For those who might have missed it, The Markaz Review has published an essay by Ahmed Naji that is, like so much of Naji’s work, by turns illuminating and darkly funny. “Taming the Immigrant: Musings of a Writer in Exile” was ably translated by Rana Asfour.
It begins with an exploration of fears that hounded him as a person and an artist in Egypt, and then shifts to his life as an artist in the US:
I left Egypt alone. A writer with no affiliation to any political organization, wandered astray from my religious and national groups. However, once I arrived in America, this lost all value and meaning, for no sooner had I presented myself at the terminal gates did I not only receive the official government stamp, but left the airport branded with a whorish array of labels that I never got to have a say in choosing nor could make sense of.
Soon, however, the minutiae of daily life in exile compels one, especially in the field of writing and cultural work, to gradually adapt to those labels invisibly branded on one’s backside. I recall that it was during my first few months in the country that someone asked me a question in which they referred to me as a brown writer —a term I was unfamiliar with at the time — and it was only after I asked for further explanation during which the same person stammered and fumbled to present me with an adequate answer that I finally understood it to be a term directed at writers who did not belong to the white or black race. I admit I was taken aback at first, but then I too gradually came round to accept the label as normal and life moved on, as all matters do, in the United States.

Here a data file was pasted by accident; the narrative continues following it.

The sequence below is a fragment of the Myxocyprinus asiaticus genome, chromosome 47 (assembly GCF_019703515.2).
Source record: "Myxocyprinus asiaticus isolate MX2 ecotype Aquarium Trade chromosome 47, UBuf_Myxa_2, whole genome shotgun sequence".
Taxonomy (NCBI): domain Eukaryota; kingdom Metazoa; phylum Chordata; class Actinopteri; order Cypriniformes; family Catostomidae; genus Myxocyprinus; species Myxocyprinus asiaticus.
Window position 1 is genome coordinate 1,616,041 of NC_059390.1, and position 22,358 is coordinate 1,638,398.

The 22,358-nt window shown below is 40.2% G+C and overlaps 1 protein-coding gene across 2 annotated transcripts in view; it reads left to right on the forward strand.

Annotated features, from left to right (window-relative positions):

I have found that obedience and conformity in the United States are not strictly enforced or heavily guarded by armed soldiers or prisons, instead they present as a whisper, a sound vibration that crashes into your consciousness where they transform into ants that proceed to slowly and gradually eat away at your insides until they ultimately deform you after which they proceed to build you back up and mold you into what the system determines what you should become.
Eventually, I began to introduce myself as a brown writer, to discuss the collective of Brown Writers and to pepper my speeches with the exact labels I had balked at receiving upon my arrival to the country. In the US, I have, alhamdulilah, become a writer who is Brown, Muslim, Arab, Arab American, North African, and occasionally African. And, thank the Lord, I continue to amass titles and identities for they are the keys to grants, jobs, education and life. Yes. There it is, the deceit, yet again, only this time it appears to face a new kind of fear.
Read the whole piece at the Markaz Review.